“For the Church does not exist just to transmit a message across the centuries through a duly constituted hierarchy that arbitrarily lays down what people must believe; it exists so that people in this and every century may encounter Jesus of Nazareth as a living contemporary. This sacrament of Holy Communion that we gather to perform here is not the memorial of a dead leader, conducted by one of his duly authorized successors who controls access to his legacy; it is an event where we are invited to meet the living Jesus as surely as did his disciples on the first Easter Day. And the Bible is not an authorized code of a society managed by priests and preachers for their private purposes, but the set of human words through which the call of God is still uniquely immediate to human beings today, human words with divine energy behind them. Easter should be the moment to recover each year that sense of being contemporary with God’s action in Jesus. Everything the church does – celebrating Holy Communion, reading the Bible, ordaining priests and bishops – is meant to be in the service of this contemporary encounter. It all ought to be transparent to Jesus, not holding back or veiling his presence.” – Rowan Williams, Choose Life: Christmas and Easter Sermons in Canterbury Cathedral (London: Bloomsbury, 2013), 145-46.
When I was teaching in Toronto, there was a period of several years in a row where I read Lesslie Newbigin’s Foolishness to the Greeks with my students. I consider the book, written in 1986, to be something of a 20th century theological classic. As evidence of that, I did try a few years ago to blog through Newbigin’s seven essentials for a church seeking a genuine missionary encounter with Western culture. I only made it through the first four before other endeavors required my attention, but you can find links to those previous posts here. Continue reading Newbigin’s Prophetic Insight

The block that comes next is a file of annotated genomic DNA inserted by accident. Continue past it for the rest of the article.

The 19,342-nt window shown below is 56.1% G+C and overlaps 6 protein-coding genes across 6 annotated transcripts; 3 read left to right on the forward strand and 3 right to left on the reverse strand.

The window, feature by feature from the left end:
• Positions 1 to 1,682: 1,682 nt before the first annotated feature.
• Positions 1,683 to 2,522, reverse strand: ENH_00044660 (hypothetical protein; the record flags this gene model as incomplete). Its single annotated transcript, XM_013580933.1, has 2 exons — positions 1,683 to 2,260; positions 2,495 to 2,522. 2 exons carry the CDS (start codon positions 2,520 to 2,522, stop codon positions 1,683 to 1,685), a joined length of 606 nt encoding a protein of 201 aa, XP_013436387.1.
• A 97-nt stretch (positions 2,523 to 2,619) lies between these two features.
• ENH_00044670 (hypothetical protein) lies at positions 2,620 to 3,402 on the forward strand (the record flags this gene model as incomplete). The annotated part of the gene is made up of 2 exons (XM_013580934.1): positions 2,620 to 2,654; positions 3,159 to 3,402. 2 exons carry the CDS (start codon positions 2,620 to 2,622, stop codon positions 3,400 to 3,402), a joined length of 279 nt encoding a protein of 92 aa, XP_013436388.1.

I sometimes challenge my students to reflect more deeply upon the reality of the Christian faith in our post-[insert your choice of noun here: Christian, modern, secular, truth, etc.] context by inverting the popular cultural slogan and claiming that I’m “religious but not spiritual.” Continue reading More Religion?
In 1962, the Swiss theologian Karl Barth made his one and only trip to the United States. The visit was a whirlwind tour, eagerly followed by the media, that saw him deliver lectures at the University of Chicago and Princeton that would be published as Evangelical Theology and even visit San Quentin maximum security prison seven years before Johnny Cash would make it there. On several occasions Barth spoke out about the wretched conditions he witnessed in American prisons. He knew a thing or two about prison conditions from his regular preaching to the inmates in Basel. Continue reading Every Christian is a Politician
““ Peace ” is also finally an apocalyptic concept . It cannot be separated from conflict . Peace with God means conflict with the world , even as peace with the world means conflict with God . The peace that passes all understanding is a peace that remains restless until the end. Continue reading Apocalyptic Peace
A penetrating excerpt from Adam Neder’s excellent little book, Theology as a Way of Life: Continue reading The Challenge of Teaching the Faith Today